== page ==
If your wood stove is removable and you can take it outside, it would probably be a good idea because of the paint fumes.  Mr. Smith did not, because he was worried about getting it back in just the right spot to line up with pipes.  He made sure that his work area was well-ventilated by placing fans in open doors and windows.


As he kept the wood stove inside for the work, he had to enclose the stove.  Mr. Smith used cheap plastic sheets, and taped them up with painter’s tape, all around the box.  He taped craft paper to the pedestal floor and carpet, craft paper with tape on the door, and taped off all wood surfaces (like on the handle).  Note: don’t leave tape on for more than three days, if possible, with time it becomes harder to remove without damaging surfaces or living a sticky film.


Now, it’s actually time to start painting.  You have to start with primer.  Coat all parts of wood stove that are to be painted.  He used two cans of primer on the wood stove and indoor pipes.  The pipes and door were removed and painted in the garage.  The primer turned our wood stove a nice, maroon color.  Mr. Smith allowed the primer to dry overnight.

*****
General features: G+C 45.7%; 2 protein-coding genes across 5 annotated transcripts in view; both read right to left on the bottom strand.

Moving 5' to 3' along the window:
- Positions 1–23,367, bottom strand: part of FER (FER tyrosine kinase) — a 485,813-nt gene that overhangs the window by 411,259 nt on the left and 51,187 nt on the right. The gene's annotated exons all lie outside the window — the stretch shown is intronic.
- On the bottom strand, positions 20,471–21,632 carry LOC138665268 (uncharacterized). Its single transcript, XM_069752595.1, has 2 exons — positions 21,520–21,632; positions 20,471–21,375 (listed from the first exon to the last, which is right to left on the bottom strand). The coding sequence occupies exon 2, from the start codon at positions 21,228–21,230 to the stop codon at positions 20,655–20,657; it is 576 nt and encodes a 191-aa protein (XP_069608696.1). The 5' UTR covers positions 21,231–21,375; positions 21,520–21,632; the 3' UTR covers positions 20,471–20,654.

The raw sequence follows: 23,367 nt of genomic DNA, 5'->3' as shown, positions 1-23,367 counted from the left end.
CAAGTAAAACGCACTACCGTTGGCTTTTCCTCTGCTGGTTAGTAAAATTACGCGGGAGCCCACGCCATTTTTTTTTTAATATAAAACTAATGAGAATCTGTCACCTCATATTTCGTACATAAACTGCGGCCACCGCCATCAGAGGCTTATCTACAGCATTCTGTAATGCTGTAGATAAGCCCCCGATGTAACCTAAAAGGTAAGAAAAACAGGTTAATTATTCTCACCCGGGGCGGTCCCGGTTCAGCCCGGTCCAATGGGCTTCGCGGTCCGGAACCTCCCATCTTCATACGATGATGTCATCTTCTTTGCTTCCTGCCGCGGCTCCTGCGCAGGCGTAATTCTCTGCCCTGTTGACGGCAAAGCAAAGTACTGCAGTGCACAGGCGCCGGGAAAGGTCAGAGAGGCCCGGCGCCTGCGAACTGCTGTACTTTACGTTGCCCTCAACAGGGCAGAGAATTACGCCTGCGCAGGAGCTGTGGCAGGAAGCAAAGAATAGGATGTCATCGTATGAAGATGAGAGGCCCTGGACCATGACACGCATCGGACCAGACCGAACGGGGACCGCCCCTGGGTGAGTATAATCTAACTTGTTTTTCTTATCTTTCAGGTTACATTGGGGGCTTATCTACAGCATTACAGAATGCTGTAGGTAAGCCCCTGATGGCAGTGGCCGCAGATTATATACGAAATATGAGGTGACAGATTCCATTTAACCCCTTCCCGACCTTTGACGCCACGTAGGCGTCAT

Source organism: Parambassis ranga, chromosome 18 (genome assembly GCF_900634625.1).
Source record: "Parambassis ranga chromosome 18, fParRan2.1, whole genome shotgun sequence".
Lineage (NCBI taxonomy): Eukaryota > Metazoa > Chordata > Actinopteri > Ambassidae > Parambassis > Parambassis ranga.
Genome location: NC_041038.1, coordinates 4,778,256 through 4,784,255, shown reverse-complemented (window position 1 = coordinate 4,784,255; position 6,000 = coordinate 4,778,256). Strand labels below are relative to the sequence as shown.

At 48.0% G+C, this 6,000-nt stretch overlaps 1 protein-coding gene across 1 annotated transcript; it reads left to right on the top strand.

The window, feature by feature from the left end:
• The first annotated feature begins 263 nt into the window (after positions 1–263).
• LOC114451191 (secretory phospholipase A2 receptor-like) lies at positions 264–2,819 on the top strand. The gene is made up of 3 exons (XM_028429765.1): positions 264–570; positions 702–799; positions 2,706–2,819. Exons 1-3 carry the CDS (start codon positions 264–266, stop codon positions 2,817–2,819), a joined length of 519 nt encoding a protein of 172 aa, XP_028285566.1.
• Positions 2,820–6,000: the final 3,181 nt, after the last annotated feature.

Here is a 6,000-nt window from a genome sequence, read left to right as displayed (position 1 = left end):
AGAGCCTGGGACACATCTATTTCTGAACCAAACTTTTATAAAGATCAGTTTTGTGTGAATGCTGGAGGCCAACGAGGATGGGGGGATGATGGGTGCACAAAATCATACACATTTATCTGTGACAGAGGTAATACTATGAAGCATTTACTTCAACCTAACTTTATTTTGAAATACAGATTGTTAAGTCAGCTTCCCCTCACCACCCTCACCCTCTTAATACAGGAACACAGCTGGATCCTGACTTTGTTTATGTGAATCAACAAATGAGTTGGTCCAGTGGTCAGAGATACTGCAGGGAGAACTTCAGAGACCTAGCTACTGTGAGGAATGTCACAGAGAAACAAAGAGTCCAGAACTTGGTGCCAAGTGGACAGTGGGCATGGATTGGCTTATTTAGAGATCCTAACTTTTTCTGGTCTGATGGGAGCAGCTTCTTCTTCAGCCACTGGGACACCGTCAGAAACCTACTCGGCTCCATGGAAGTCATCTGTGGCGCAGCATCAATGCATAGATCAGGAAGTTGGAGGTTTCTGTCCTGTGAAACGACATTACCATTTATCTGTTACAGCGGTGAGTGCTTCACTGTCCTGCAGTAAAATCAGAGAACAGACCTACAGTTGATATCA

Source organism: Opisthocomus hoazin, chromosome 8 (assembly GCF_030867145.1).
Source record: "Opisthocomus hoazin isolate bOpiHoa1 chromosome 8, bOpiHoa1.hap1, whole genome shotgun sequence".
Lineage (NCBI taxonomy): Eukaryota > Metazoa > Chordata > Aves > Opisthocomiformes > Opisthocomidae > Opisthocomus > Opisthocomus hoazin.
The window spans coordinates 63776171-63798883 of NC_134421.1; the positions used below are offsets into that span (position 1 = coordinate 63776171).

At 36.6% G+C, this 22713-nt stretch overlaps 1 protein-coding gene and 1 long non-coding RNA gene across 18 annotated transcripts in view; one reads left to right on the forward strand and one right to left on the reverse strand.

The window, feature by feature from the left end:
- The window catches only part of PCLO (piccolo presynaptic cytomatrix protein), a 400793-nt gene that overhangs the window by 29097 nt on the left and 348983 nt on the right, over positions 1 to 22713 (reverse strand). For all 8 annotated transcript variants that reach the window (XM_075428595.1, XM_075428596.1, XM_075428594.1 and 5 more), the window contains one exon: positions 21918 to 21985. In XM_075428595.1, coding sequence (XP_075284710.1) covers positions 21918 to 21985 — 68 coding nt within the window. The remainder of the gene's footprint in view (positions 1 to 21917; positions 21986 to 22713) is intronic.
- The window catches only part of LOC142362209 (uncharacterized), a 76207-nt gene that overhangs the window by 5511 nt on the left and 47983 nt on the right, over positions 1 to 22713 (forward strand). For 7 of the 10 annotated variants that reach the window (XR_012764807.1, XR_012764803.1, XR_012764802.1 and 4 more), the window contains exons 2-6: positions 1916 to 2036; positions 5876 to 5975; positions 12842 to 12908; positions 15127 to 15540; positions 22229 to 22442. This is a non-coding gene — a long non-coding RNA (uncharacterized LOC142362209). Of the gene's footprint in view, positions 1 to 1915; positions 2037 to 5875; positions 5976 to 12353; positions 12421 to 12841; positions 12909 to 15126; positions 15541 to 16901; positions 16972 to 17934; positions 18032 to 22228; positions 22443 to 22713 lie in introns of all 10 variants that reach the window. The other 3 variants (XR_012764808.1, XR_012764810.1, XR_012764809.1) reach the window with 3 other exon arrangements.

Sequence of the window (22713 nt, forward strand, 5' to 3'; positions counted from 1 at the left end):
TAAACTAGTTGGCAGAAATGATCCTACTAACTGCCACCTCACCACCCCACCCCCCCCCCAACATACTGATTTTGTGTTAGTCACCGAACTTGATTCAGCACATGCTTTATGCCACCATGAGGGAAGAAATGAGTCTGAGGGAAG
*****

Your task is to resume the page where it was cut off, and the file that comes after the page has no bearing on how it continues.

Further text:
After you prime the stove and all of its pieces, you can start painting.  It has to be special high-temperature paint.  Mr. Smith used Stove Bright and recommends it.  He says it worked very well.  He used less than three cans of paint.


You want to hold the spray paint about 12 inches away from surface.  Try to make nice even coats back and forth.  You will still see primer after the first coat and that’s okay.  Three light coats are better than a heavy coat.  It will probably seem like you just want to keep spraying, but going too heavy could result in drip spots.  You will eventually cover the whole thing.  He waited at least 30 minutes between each layer of paint, but the instructions should be on the paint can or on the manufacturer’s website.  If you need extra guidance on this step, there are plenty of instructional videos on spray painting to watch on YouTube.